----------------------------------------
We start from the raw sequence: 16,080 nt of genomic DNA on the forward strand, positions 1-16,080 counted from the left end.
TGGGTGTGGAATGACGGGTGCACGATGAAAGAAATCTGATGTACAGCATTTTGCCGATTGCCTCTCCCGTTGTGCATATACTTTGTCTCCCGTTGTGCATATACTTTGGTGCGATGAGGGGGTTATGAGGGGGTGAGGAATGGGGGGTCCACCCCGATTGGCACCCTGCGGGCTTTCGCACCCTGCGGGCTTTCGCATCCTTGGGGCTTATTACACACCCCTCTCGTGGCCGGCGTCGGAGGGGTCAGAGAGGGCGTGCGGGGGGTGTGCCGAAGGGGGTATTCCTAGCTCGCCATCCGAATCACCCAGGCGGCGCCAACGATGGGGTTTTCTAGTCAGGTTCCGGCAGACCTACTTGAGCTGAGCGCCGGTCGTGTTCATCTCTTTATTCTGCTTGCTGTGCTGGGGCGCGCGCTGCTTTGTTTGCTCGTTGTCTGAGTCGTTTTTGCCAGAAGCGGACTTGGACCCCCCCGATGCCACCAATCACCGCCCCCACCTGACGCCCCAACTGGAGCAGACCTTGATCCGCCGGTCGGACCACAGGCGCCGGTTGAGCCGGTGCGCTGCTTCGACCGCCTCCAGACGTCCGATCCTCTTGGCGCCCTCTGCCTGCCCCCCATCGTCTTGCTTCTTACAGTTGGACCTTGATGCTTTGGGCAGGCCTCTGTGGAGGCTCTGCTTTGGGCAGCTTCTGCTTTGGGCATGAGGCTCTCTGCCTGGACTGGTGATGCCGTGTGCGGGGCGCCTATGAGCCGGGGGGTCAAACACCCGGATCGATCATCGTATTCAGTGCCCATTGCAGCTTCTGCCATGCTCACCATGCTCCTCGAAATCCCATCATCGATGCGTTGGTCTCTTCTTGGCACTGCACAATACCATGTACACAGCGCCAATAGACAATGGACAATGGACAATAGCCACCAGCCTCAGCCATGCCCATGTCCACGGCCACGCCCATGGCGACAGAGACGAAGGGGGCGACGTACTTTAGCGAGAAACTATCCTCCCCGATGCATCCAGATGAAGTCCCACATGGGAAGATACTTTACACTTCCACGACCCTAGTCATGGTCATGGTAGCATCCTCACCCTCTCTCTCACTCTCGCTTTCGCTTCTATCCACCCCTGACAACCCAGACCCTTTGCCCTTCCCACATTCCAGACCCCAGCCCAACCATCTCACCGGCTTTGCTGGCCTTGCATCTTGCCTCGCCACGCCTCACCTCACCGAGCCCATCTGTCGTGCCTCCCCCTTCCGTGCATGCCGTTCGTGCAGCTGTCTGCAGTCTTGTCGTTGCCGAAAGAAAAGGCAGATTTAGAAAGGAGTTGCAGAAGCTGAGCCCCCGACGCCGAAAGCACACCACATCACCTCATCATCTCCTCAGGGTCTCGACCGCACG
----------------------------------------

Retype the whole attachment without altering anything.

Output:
We start from the raw sequence: 16,080 nt of genomic DNA on the forward strand, positions 1-16,080 counted from the left end.
TGGGTGTGGAATGACGGGTGCACGATGAAAGAAATCTGATGTACAGCATTTTGCCGATTGCCTCTCCCGTTGTGCATATACTTTGTCTCCCGTTGTGCATATACTTTGGTGCGATGAGGGGGTTATGAGGGGGTGAGGAATGGGGGGTCCACCCCGATTGGCACCCTGCGGGCTTTCGCACCCTGCGGGCTTTCGCATCCTTGGGGCTTATTACACACCCCTCTCGTGGCCGGCGTCGGAGGGGTCAGAGAGGGCGTGCGGGGGGTGTGCCGAAGGGGGTATTCCTAGCTCGCCATCCGAATCACCCAGGCGGCGCCAACGATGGGGTTTTCTAGTCAGGTTCCGGCAGACCTACTTGAGCTGAGCGCCGGTCGTGTTCATCTCTTTATTCTGCTTGCTGTGCTGGGGCGCGCGCTGCTTTGTTTGCTCGTTGTCTGAGTCGTTTTTGCCAGAAGCGGACTTGGACCCCCCCGATGCCACCAATCACCGCCCCCACCTGACGCCCCAACTGGAGCAGACCTTGATCCGCCGGTCGGACCACAGGCGCCGGTTGAGCCGGTGCGCTGCTTCGACCGCCTCCAGACGTCCGATCCTCTTGGCGCCCTCTGCCTGCCCCCCATCGTCTTGCTTCTTACAGTTGGACCTTGATGCTTTGGGCAGGCCTCTGTGGAGGCTCTGCTTTGGGCAGCTTCTGCTTTGGGCATGAGGCTCTCTGCCTGGACTGGTGATGCCGTGTGCGGGGCGCCTATGAGCCGGGGGGTCAAACACCCGGATCGATCATCGTATTCAGTGCCCATTGCAGCTTCTGCCATGCTCACCATGCTCCTCGAAATCCCATCATCGATGCGTTGGTCTCTTCTTGGCACTGCACAATACCATGTACACAGCGCCAATAGACAATGGACAATGGACAATAGCCACCAGCCTCAGCCATGCCCATGTCCACGGCCACGCCCATGGCGACAGAGACGAAGGGGGCGACGTACTTTAGCGAGAAACTATCCTCCCCGATGCATCCAGATGAAGTCCCACATGGGAAGATACTTTACACTTCCACGACCCTAGTCATGGTCATGGTAGCATCCTCACCCTCTCTCTCACTCTCGCTTTCGCTTCTATCCACCCCTGACAACCCAGACCCTTTGCCCTTCCCACATTCCAGACCCCAGCCCAACCATCTCACCGGCTTTGCTGGCCTTGCATCTTGCCTCGCCACGCCTCACCTCACCGAGCCCATCTGTCGTGCCTCCCCCTTCCGTGCATGCCGTTCGTGCAGCTGTCTGCAGTCTTGTCGTTGCCGAAAGAAAAGGCAGATTTAGAAAGGAGTTGCAGAAGCTGAGCCCCCGACGCCGAAAGCACACCACATCACCTCATCATCTCCTCAGGGTCTCGACCGCACG